Auburn addresses the challenges of growth

A university partnership helped the rapidly growing city


Mark Guarino


Teri Thomson Randall


Auburn, Washington, US
Community Size
80,776 (2017)
University of Washington
Livable City Year
Case Type
Community Partnership
School Size
0 - 20,000
Focus Areas
Economic and Social Inclusion

Between 2006–2016, the city’s population swelled more than 30 percent, from 58,700 to 76,300 people; by 2020, the population will grow to 85,000 people, an 11 percent increase. The boom corresponds with the breakneck speed of growth in Seattle, the state’s biggest city. In fact, Auburn and nearby Redmond are among the state’s fastest growing cities with populations of at least 50,000 residents.

The rapid growth brought problems: crime, homelessness, traffic gridlock, limited access to alternative transportation, and tensions among long-time residents. The city also faced persistent problems such as flood risk from the Green River and management of its wetlands, as well as the lack of synergy between the city’s different public social spaces.

In short, Auburn was growing too fast and was struggling to keep up.

For those reasons, Auburn officials decided to partner with the Livable City Year program (LCY), a multi-disciplinary organization at the University of Washington. As part of the Educational Partnerships for Innovation in Communities (EPIC-N) Network, LCY brings university resources to meet community needs. In Auburn, LCY coordinated 170 students in urban design and planning, landscape architecture, and public health to identify and deliver meaningful roadmaps during 2016–2017 to help Auburn find a holistic path forward, and not just in dealing with its current population, but in drafting ideas to use growth for success.

Auburn Mayor Nancy Backus described the experience as a “groundbreaking year.”

170 Students participated to support the City of Auburn, WA

Auburn gets valuable return on its investment in student learning

Over the year, LCY produced several deliverables for Auburn, which included:

  • A connectivity plan that included suggestions for code updates and infrastructure improvements.
  • A website and mobile app to help local businesses market directly to local residents.
  • A list of recommendations and consensus items on how to develop strategies to mitigate the area’s problem of homelessness.
  • A strategy and tools to track, monitor, and maintain the city’s housing stock in an effort to maintain affordability and reduce pressure on resources.
  • A strategy plan to educate residents about issues associated with the improper disposal of pet waste, fats, oils, grease, wipes, and pharmaceuticals to prevent clogging and environmental issues.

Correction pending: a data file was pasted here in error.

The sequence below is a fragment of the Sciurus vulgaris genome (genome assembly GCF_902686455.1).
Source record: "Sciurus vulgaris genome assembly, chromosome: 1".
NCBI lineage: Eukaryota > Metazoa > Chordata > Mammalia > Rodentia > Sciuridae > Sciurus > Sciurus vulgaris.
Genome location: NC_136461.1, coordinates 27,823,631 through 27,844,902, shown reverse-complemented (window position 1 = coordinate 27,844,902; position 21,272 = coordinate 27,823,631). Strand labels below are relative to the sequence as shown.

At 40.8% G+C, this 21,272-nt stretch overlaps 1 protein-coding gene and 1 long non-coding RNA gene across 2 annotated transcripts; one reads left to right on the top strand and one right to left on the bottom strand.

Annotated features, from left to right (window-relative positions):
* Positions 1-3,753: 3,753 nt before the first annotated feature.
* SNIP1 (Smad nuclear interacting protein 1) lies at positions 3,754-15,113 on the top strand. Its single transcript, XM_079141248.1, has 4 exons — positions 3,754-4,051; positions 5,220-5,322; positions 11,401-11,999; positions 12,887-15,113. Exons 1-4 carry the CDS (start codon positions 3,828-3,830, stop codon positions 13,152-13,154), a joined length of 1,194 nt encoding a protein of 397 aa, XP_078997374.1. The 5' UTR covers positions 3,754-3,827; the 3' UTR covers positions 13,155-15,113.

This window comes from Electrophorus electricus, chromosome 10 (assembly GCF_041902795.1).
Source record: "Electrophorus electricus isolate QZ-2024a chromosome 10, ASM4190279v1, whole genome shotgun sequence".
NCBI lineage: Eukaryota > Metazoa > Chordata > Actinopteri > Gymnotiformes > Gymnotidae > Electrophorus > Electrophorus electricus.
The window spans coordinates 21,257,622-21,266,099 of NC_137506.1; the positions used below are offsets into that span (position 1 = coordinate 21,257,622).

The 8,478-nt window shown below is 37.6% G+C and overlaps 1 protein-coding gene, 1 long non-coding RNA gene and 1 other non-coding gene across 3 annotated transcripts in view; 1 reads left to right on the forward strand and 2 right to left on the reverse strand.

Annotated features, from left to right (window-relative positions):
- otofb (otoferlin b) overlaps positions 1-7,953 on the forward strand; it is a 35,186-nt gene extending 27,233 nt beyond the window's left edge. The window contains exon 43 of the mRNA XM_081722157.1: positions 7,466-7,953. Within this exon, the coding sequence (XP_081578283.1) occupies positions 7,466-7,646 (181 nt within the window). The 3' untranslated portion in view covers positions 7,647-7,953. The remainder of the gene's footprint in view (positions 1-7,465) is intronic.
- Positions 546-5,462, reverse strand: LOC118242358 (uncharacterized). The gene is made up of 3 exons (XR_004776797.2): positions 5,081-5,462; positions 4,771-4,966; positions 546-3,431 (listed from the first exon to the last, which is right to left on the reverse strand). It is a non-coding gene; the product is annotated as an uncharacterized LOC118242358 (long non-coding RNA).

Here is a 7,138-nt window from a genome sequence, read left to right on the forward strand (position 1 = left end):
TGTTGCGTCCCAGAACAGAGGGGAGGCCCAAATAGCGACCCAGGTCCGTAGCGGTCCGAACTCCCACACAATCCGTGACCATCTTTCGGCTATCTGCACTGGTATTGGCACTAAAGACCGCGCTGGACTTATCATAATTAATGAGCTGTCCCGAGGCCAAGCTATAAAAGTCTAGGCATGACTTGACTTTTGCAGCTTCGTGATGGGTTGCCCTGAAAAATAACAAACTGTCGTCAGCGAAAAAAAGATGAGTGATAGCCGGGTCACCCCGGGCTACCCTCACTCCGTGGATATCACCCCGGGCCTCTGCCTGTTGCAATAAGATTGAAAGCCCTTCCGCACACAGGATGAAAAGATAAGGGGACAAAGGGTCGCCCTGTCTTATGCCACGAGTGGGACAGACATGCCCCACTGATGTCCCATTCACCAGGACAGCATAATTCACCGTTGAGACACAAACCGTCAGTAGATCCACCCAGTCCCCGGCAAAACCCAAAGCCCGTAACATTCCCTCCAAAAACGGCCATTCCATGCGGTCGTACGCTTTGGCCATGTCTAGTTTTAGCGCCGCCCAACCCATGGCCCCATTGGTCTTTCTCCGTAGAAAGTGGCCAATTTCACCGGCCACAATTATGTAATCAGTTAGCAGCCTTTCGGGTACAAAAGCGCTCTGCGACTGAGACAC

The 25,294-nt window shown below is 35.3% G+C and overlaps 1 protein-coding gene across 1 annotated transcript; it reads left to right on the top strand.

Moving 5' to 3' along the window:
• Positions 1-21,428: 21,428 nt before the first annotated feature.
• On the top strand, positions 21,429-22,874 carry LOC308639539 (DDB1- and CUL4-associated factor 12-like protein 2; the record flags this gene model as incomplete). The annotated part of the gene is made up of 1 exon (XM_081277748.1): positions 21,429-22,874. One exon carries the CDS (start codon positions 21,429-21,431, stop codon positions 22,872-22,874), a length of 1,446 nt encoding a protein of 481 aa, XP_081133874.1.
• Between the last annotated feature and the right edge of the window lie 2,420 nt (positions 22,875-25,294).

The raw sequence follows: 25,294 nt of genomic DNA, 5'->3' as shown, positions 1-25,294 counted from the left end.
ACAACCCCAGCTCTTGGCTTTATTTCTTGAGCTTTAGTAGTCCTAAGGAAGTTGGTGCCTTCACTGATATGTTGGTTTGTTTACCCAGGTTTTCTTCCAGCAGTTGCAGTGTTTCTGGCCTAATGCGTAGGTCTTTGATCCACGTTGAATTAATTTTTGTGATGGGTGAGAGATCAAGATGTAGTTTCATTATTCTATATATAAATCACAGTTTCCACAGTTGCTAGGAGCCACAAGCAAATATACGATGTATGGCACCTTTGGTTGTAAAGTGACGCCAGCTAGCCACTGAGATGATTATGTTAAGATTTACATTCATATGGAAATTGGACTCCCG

• The creation of an inventory of geographic information system (GIS) maps and mock road diagrams to inform and enhance future urban planning projects.
  • Community profiles of Auburn’s five neighborhoods that identify shared issues in an effort to boost community engagement.
  • A report assessing current stormwater equipment and technology — current costs, challenges, and benefits.
  • A pilot school food share program that helps identify waste reduction strategies in public school cafeterias throughout the city.
  • A framework for the city to implement strategic recommendations of the Health Impact Assessment (HIA) to boost healthy food options for residents.
  • The redesign of an alley running between the Auburn Avenue Theater and Auburn Arts and Culture Center to provide the community with a public gathering space and public art display — an effort that will contribute to the revitalization of the city’s downtown.

University Capital

Classes 16 Classes
Students 170 Students
Hours 19,335 Hours

“The dedication that UW students put toward the partnership with Auburn is beyond compare.”

“It’s a great idea,” said Auburn Councilman Claude DaCorsi.

City officials praised the outcomes and said that the ROI of working with LCY was significant. “For the money community development put into these projects, we got a good bang for the buck. There was a lot more we got out of these projects than we would have gotten out of the private sector,” said Jeff Tate, interim Community Development Director.

Deputy Mayor Largo Wales agreed: “This program is an incredible example of what higher education can do for our community. Not only does this give students a unique hands-on learning opportunity, it provides the city with the opportunity to complete valuable projects that we would not have been able to otherwise.”

“Not only does this give students a unique hands-on learning opportunity, it provides the city with the opportunity to complete valuable projects that we would not have been able to otherwise.”